Are you wasting time and money tracking the wrong performance in the wrong ways?

Posted by on May 29, 2011

Measurement matters. It can help managers to allocate resources, identify emerging problems, make decisions, and focus effort on the right problems and opportunities.

But accurate and reliable measures of performance are few and far between. It seems we always have metrics – just not the right ones. Albert Einstein summed it up neatly when he said: “Everything that can be counted does not necessarily count; everything that counts cannot necessarily be counted”.

Measurement usually focuses on traditional “countable” value – revenue, profit, ROI, etc. These are both vitally important and relatively easy to measure, which explains why they’re so common.

Unfortunately, there aren’t many established metrics that focus on important inputs or processes that drive the creation of profit and ROI. This includes factors such as customer management, process management, quality, core capabilities, innovation, and human resource capabilities.

One of the more glaring measurement omissions is whether the brand promise or value proposition at the heart of your strategy is being effectively delivered, noticed, and appreciated by customers. This is a serious deficiency considering its importance to growth, profit and ROI.

The reasons it is often omitted shouldn’t surprise anyone. It’s expensive to measure factors like customer satisfaction in a consumer or mass market business. And it’s even more expensive if you insist on statistically valid and reliable metrics. But even when measuring internal factors, it’s devilishly difficult to develop reliable, trustworthy metrics for “soft” factors of organizational performance.

In the absence of reliable metrics, managers can be ingenious in finding indicators which, while they aren’t true measurements, provide information about the direction and magnitude of changes in important variables. We strongly support the drive to find and use such indicators, provided users understand the inherent defects of such indicators and their potential to mislead.

It is well known that performance indicators (as opposed to true performance measures) sometimes send false signals. They may indicate a change when there isn’t one. And they may mislead about the direction of change by pointing up when the real change is down, or vice-versa.

And when it comes to tracking rare occurrences like quality defects or accidents – both very important in performance measurement – random fluctuation may signal false positives or false negatives that are due only to chance, and not to an underlying change.

“Black Box” Management
Without metrics to manage value creation, organizations function somewhat like the proverbial “black box” of electronics. We can measure the outcomes and the inputs. But we can’t track what happens inside the black box to produce the outcomes. This makes it very difficult to manage it.

True measurement of what happens “inside the box” can be costly – so costly that it outweighs the benefits it produces. That’s a good reason to work out “cheap and cheerful” ways to track what’s important without the costs and rigor of true measurement, and to perfect them over time.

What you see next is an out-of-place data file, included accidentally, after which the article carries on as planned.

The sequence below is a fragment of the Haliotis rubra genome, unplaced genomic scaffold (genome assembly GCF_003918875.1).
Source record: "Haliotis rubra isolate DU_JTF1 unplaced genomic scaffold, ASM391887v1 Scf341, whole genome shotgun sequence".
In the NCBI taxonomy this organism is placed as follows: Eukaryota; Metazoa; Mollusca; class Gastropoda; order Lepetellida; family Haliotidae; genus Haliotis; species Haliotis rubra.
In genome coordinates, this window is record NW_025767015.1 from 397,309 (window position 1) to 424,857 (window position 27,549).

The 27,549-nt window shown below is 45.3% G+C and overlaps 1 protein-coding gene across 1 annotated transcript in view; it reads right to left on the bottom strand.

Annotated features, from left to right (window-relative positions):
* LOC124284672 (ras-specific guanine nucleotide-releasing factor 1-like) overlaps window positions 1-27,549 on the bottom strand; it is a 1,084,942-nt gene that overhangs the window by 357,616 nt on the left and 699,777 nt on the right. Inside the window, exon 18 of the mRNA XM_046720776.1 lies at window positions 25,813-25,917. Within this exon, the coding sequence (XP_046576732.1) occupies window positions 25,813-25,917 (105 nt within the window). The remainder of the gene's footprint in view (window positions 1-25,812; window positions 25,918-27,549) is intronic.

One company we read about found a simple way to track employee satisfaction. They placed three bags containing green, yellow and red marbles beside an opaque vase at the office exit door. They asked employees to deposit one marble in the vase every day to indicate how their day had gone (green=good, yellow=typical, red=bad). The marbles were collected, counted and recorded daily. The totals provided a rough but immediate indicator of how employee satisfaction was trending. This is much less expensive than employee satisfaction surveys. It won’t provide an indication of what to do about a problem, but it’s fairly effective at indicating whether or not there is a trend, and it provides managers with prompt feedback rather than waiting for up to a year for the results of the next expensive employee satisfaction survey.

You’ll find seven other interesting ideas for tracking hard-to-measure value creators here:

There’s no formula for what each individual organization should measure or track “inside the black box”. What you should measure depends on your business model and your strategy.

But you must take the time to determine what really creates value within your organization, and start finding ways to track it. If tracking key value generators isn’t a part of your strategy, get tracking! Doing it well could really improve your growth, profit and ROI.

Copyright 2011 Knowlan Consulting Group Inc.



  1. Very true points. I often find myself saying something to the team assembled to put together a strategic plan like: just measure it incorrectly, but consistently incorrectly, to make sure you’re happy that the needle is moving in the direction you want. It somehow has the power to give people permission not to be perfect.

    Similarly, with the strategy itself: you reserve the right to be wrong, but you don’t reserve the right not to make a decision. So, get cracking, start measuring a handful of “important” things however you can get going quickly.

  2. Making sure that you measure what is relevant isn’t easy, but very important. Over the years I’ve seen companies measuring things that didn’t matter, simply because it was easy to measure. But the data didn’t help them to manage their operation, and hence the measurements were abandoned. Waste of time, money, and as a result employees got frustrated.

    Make sure you only measure what you need. And use your measurements, do proper analysis, discuss the results with those involved, decide, and take action!


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